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Homework Help: Acceleration When an Object is Slowing

  1. Feb 11, 2016 #1
    1. The problem statement, all variables and given/known data
    If an object is slowing down, does the acceleration automatically have an acceleration of the opposite direction as the initial velocity, even if the question says otherwise?

    Ex. This is a problem from my textbook: A bus is moving at 22m/s[E] for 12s. Then, the bus driver slows doen at 1.2m/s^2 [E] until the bus stops. Determine the total displacement for the bus.

    According to the question, the acceleration of the bus as it slows down is 1.2m/s^2[E]
    2. Relevant equations
    My question doesn't require an equation to answer.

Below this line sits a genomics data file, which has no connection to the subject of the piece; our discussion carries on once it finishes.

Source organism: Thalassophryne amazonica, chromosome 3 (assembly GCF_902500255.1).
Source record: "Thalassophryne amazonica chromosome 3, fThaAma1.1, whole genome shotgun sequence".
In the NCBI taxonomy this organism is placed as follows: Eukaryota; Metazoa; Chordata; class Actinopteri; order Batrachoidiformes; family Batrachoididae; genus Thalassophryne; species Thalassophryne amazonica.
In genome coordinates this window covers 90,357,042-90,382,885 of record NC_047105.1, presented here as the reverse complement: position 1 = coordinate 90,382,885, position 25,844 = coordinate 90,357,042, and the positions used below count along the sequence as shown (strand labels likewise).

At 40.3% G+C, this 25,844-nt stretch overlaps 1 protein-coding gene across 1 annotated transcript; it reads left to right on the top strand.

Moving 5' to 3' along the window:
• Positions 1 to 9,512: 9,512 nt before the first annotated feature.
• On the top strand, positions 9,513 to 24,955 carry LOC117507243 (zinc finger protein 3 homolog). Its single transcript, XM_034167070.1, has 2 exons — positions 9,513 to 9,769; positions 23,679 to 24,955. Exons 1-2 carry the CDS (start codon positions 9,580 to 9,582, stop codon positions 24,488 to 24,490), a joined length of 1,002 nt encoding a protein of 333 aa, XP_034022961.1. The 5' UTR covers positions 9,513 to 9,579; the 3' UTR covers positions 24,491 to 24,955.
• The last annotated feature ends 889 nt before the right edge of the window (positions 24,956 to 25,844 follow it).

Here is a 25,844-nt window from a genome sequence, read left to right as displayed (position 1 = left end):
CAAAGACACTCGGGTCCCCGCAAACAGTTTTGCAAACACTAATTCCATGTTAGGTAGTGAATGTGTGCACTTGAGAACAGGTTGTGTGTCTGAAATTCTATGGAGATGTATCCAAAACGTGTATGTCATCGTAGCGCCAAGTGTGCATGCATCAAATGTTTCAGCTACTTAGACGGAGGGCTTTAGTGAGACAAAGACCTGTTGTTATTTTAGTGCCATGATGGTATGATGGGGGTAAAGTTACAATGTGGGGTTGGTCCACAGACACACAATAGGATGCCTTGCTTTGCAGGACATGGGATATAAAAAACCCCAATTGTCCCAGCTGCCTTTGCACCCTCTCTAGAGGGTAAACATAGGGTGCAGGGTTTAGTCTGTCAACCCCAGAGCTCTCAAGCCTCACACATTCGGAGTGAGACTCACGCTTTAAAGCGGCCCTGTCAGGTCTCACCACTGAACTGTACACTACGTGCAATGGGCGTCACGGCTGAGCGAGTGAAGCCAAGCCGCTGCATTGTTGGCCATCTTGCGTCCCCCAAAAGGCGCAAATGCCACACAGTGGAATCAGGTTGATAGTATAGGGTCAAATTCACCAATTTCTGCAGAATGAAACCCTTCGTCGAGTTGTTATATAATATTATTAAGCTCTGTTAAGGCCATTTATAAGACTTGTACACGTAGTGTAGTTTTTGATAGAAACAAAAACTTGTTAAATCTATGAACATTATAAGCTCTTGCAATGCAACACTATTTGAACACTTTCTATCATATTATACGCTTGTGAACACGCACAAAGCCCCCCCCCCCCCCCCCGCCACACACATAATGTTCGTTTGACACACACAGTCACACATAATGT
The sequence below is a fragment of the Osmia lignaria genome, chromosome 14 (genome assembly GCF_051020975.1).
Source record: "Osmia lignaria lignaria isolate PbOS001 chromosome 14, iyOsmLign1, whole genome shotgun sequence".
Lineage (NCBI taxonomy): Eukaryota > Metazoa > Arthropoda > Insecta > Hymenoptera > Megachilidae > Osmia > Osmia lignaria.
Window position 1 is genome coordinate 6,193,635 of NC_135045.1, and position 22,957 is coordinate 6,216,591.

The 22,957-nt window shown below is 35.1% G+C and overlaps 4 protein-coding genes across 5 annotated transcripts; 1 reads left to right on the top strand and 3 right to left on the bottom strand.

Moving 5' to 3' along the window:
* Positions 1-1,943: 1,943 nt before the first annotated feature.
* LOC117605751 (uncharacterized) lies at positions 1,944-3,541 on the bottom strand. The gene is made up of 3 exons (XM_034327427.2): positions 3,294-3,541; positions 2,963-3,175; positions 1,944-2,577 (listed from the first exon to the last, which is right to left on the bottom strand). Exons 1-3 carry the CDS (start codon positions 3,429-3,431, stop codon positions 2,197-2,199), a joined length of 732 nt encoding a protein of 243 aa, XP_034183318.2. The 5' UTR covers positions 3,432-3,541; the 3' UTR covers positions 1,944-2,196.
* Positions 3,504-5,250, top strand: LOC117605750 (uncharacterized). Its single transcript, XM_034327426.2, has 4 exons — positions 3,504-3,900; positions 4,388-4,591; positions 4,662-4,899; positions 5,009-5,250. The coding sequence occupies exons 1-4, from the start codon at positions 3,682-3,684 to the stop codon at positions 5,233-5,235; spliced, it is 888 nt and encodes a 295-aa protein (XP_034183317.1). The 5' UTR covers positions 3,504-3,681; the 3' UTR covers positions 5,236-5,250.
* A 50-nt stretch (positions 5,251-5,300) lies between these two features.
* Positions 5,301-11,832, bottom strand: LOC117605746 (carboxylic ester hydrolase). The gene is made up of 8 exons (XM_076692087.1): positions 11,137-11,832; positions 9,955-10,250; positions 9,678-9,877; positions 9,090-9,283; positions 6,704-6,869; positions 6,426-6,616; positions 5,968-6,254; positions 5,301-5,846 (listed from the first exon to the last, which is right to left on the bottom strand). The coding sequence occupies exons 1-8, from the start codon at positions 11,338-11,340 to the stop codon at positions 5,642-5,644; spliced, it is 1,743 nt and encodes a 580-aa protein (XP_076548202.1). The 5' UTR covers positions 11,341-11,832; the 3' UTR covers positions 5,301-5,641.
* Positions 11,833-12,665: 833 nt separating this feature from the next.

3. The attempt at a solution
    I looked at the solutions manual, and it uses an acceleration value of 1.2m/s^2[W], an acceleration of the same magnitude, but of opposite direction than the one given in the problem. Does this mean that you always change the direction of acceleration to be the opposite of the given acceleration in the question if an object is slowing down? Do you do the same if it's speeding up?
  2. jcsd
  3. Feb 11, 2016 #2


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    The problem statement was misleading in stating that the acceleration was 1.2 m/s2 [E]. The direction of the acceleration is westward as stated in the solutions.

    All you need to remember is that the direction of the acceleration is opposite to the direction of the velocity when the object is slowing down. They have the same direction when speeding up. This assumes one-dimensional motion.
  4. Feb 11, 2016 #3
    thank you
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